Can pensions be a tax-efficient way of passing on your wealth?


Pension legislation dramatically changed back in 2015. Gone are the days where your pension savings automatically die with you or your spouse/civil partner.

The introduction of Pensions Freedoms, in addition to how you take your income, has given people more control and flexibility to pass on defined contribution or, personal pension, savings to any beneficiaries of your choice.

As well as supporting you through retirement, personal pensions can also be a very tax-efficient way of passing on your wealth. This is because, unlike other investments, your personal pension isn’t part of your taxable estate. You can even pass on  this type of pension to help give a family member or dependent more money to retire with.

Money left in your pensions can be passed on to your dependents or family tax-efficiently, called death benefits, depending on:

  • The type of pension it is
  • You nominating who you wish to receive the money (your beneficiaries)
  • Your age when you die — before or after the age of 75

Personal pensions usually let you pass on your pension to your beneficiaries, tax-free if you die before you reach 75. After age 75, your beneficiaries may pay income tax on anything they take out of the pension.

However, pension providers were not forced to adopt the new freedom legislation on older pension contracts. These older types of pension schemes still have the old rules prior which restrict your choice as to whom to leave your benefits to, and it is therefore important to check that your existing pension contract is positioned correctly to benefit from these tax advantages.

If your pension doesn't have flexible death benefits

You could think about potentially transferring your personal pension into one that does give you a full range of death benefits. However, this is a decision that should be taken very carefully and might not be right for everyone, for example if you're in ill health.  The pension might also have important benefits or guarantees that you could lose by transferring. Seek the advice of an independent financial adviser to review your options to see which is the best for you.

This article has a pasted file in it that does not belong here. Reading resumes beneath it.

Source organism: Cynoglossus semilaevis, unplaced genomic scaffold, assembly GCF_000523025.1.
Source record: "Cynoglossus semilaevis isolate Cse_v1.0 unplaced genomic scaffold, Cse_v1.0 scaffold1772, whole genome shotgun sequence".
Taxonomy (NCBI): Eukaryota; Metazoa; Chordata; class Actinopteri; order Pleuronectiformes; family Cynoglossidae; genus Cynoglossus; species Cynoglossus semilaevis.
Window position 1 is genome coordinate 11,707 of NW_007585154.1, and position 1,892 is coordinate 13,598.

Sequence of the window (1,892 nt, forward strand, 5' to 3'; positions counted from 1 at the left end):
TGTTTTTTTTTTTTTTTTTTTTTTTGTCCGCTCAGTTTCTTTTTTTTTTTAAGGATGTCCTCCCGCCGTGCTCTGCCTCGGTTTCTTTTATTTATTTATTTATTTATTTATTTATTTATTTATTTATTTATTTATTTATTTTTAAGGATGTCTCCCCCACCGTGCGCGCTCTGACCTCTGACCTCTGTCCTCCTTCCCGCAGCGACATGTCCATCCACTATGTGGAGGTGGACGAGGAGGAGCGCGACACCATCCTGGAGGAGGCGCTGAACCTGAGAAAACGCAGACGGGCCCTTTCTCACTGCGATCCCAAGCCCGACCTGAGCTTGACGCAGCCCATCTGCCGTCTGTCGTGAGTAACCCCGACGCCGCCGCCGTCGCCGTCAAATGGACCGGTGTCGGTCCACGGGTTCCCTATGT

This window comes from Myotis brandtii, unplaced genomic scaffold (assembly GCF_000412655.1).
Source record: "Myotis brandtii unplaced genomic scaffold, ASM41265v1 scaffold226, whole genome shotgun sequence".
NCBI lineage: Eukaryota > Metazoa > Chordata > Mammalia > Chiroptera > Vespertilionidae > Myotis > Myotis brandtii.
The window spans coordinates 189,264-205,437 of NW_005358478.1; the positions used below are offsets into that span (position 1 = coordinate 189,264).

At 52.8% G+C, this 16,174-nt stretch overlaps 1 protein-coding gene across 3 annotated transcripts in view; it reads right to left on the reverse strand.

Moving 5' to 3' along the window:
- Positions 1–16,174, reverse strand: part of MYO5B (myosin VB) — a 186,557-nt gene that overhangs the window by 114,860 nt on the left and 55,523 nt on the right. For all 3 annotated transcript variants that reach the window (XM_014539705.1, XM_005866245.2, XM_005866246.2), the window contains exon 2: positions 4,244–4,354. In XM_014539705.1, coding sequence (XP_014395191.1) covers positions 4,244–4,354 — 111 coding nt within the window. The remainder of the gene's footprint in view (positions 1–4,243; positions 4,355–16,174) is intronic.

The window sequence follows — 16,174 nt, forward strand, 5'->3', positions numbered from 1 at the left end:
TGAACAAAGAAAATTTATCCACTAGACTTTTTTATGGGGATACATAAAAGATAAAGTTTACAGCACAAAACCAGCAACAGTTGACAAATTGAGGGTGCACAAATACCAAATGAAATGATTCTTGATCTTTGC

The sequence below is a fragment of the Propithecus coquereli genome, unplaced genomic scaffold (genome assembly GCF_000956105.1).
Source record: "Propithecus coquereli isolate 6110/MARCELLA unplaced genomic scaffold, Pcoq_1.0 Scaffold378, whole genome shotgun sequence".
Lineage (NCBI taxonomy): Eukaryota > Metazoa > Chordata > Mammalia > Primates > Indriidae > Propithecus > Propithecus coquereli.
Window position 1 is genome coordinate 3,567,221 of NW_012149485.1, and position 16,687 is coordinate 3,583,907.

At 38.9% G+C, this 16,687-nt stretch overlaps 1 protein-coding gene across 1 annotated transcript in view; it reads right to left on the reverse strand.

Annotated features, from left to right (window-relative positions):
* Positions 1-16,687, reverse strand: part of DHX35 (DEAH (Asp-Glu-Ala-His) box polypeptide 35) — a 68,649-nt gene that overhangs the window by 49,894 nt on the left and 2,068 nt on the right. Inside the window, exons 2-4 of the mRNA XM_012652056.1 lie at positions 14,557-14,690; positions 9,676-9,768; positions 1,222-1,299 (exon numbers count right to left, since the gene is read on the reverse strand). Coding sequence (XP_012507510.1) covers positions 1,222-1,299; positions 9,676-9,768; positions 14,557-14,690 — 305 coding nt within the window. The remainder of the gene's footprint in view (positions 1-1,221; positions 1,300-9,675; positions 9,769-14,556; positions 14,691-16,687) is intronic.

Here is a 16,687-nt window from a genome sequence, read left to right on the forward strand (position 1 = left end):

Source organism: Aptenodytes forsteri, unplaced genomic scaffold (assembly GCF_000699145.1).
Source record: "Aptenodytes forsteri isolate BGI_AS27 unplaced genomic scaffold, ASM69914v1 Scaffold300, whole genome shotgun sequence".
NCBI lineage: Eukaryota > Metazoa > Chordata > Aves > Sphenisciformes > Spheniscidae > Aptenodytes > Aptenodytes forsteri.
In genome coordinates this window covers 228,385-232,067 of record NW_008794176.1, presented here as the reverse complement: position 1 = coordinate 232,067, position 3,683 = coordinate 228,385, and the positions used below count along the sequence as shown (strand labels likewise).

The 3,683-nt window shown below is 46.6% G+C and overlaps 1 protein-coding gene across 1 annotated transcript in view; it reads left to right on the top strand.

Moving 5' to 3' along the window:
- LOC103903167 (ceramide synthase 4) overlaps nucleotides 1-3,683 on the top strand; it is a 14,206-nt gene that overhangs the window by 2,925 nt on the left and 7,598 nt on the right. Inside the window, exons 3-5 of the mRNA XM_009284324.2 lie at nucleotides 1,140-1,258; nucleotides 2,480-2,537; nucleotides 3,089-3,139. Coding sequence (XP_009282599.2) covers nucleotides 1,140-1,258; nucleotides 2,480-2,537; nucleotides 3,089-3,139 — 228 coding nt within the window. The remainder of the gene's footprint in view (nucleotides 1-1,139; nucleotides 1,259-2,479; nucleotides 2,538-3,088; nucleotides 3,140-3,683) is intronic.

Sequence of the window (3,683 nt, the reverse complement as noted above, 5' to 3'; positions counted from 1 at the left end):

Another aspect to consider is that the money in your pension isn't covered by your will. You need to tell your provider who you wish to be considered as your beneficiaries. This is covered in a Death Benefit Nomination Form.

You also need to bear in mind that any money you take out of your pension will become part of your estate. This means it could then be subject to Inheritance Tax. This includes any of your tax-free cash allowance which you might not have spent. This is explained further in our Guide to Inheritance Tax & Estate Planning

It is also why it is tax-efficient to keep your savings in a pension fund if you have other savings to provide income in retirement, and passing down your savings to future generations is important to you.

So next time you receive your pension statement, please avoid taking it at face value, and instead seek financial advice to help understand what the actual value is to you and your loved ones. 

Please visit our pension pages to find out more:

At Armstrong Watson our quest is to help our clients achieve prosperity, a secure future and peace of mind. We can provide a full review of your pension arrangements, including the death benefits, and discuss options and opportunities available to you.

Please get in touch if you would like to discuss your plans for retirement with a member of our financial planning team.

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